Monday, December 12, 2016

Abundance or Deficiency

Is the emotional atmosphere in your marriage borne from a mindset of abundance, or deficiency? Are your actions and attitudes coming from a place of want or plenty?

In the book of Corinthians, the Apostle Paul is trying to convince the young church to give generously to fellow Christians in Jerusalem, and he uses the metaphor of a farmer sowing seed. The message is that if you want to have a bountiful harvest, you must sow liberally. This is the mindset of abundance; a farmer with a deficiency mindset worries about the seed they have running out, and plants too carefully, too sparsely. As a result, the resulting harvest is also meager. But what does this have to do with marriage? In Proverbs 11:24 the writer takes this point and applies it to relationships.

Some give freely, yet grow all the richer; others withhold what is due, and only suffer want.

Summed up, the more you give, the more you get. Withhold, and get less. In the presence of hurt though, or in cases of broken trust it is easy to become scared to give. A deficiency mindset sets in, and we withhold forgiveness, not wanting to appear to condone the actions that hurt us. We forget Jesus’ examples of mercy, of grace. We silently withhold affection, waiting for our partner to act the way we want them to. Or worse, we express that there are conditions for our attention. We forget the example that God sets for us of love that is unconditional. A deficiency mindset is at its core a lack of faith; we stress over what we lack instead of trusting God to provide.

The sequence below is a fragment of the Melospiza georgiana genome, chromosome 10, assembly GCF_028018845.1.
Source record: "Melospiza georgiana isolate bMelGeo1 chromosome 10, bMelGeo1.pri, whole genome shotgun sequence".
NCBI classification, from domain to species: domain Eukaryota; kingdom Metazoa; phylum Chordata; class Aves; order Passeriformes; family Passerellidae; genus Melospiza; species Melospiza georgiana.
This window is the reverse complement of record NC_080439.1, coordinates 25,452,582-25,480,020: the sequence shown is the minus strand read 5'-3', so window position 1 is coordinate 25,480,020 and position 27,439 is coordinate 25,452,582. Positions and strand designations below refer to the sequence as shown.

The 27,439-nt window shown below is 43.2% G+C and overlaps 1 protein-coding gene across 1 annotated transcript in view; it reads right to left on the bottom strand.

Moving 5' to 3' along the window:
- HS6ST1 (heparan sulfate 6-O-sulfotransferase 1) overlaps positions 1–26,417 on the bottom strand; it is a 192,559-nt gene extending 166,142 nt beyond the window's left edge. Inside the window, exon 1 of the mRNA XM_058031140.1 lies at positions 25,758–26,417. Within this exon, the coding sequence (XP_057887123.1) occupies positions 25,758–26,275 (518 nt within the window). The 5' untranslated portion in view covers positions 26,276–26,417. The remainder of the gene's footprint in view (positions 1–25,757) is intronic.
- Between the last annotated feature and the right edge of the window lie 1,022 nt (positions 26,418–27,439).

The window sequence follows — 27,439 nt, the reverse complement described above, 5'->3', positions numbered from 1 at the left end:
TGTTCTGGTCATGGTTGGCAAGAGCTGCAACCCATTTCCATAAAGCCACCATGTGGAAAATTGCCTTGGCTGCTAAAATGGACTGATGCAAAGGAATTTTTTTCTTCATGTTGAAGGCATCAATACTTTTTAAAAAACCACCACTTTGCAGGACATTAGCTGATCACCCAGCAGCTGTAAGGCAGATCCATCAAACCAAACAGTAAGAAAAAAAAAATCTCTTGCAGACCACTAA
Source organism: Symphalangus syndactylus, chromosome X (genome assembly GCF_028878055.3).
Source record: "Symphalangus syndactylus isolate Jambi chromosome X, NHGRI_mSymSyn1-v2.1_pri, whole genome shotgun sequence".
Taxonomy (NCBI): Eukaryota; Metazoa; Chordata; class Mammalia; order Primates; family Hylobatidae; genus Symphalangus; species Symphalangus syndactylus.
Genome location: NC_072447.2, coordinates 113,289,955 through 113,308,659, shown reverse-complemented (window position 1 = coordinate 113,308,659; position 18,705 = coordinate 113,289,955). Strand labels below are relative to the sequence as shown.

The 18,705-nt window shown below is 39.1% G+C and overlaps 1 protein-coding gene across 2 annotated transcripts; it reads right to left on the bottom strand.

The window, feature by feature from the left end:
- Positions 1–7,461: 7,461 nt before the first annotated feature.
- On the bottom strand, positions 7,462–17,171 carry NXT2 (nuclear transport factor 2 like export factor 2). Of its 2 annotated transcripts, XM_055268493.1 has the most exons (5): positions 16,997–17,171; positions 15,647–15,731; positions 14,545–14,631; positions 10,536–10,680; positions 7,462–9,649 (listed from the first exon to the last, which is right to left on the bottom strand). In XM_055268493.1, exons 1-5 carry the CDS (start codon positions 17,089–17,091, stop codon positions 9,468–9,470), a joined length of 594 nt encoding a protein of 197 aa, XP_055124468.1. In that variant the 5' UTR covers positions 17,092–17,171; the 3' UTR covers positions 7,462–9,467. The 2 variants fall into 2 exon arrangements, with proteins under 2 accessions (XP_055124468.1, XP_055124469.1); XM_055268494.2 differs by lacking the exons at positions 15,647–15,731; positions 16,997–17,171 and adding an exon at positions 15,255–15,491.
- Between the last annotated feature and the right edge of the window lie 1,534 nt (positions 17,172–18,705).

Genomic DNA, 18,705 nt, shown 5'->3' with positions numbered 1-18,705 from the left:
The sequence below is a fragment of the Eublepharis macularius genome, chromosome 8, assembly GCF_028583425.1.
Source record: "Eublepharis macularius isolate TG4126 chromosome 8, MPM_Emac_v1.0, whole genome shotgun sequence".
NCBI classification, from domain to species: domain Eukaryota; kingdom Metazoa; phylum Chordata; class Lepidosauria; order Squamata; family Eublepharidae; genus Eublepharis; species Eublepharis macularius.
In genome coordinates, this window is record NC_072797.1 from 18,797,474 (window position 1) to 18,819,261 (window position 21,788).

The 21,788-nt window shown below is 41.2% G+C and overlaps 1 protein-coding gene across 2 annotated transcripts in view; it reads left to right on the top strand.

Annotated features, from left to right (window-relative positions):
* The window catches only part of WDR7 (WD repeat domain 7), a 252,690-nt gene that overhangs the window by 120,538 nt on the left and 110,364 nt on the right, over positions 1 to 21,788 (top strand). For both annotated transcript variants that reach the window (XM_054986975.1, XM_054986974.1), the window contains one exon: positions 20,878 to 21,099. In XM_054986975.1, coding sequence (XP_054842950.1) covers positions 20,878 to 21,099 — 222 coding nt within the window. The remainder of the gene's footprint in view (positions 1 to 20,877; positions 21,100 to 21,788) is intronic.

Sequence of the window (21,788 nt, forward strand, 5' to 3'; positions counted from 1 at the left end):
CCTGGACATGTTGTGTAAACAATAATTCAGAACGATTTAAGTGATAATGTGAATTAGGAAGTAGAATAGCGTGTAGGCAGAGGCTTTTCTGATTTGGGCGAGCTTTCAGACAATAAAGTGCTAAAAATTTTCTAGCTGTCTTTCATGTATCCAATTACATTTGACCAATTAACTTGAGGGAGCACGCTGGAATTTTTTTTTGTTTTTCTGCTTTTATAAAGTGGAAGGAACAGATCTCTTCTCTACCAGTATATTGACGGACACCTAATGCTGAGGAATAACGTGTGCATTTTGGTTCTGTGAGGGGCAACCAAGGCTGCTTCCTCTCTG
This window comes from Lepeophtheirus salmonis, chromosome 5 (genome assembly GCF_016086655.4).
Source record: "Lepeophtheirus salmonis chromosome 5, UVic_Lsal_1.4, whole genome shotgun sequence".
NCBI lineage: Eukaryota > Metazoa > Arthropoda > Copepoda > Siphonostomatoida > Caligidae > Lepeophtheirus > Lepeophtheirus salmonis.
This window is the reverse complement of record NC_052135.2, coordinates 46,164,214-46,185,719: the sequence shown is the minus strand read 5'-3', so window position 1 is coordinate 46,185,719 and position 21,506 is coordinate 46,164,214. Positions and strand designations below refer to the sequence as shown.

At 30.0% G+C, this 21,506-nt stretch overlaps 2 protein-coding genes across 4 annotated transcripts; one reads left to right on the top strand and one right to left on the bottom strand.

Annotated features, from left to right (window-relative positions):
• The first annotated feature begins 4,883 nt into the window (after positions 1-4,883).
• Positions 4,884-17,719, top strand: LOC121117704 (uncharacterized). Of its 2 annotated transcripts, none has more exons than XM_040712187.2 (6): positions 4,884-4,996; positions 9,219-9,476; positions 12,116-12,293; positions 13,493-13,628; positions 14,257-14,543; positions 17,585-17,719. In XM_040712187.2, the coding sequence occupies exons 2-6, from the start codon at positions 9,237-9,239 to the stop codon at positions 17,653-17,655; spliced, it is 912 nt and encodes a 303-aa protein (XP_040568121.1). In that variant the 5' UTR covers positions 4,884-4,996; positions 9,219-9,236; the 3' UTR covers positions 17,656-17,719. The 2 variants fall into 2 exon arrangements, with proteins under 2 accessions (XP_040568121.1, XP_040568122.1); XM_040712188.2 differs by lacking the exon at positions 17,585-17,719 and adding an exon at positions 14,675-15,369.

In Malachi 3:10 God tells us to beware that our hearts are not hard and shuttered. When He says to bring the whole tithe into the storehouse, he follows with

Test me in this,” says the Lord Almighty, “and see if I will not throw open the floodgates of heaven and pour out so much blessing that there will not be room enough to store it.

He takes what we give with joy and multiplies it, so it becomes a blessing not only to us, but to others flowing out from us. I believe this applies not only to finances and material resources, but to emotional stores as well. Love freely and receive love in return. Forgive, and receive mercy. We must train ourselves to believe in the abundance of His provision, and not act out of perceived deficiency. In The Leadership Bible, John Maxwell lists ten differences in these two perspectives. In the coming months we will consider how these views apply to our marriages, and how our marriages can thrive when we love from an abundance mindset.

No comments:

Post a Comment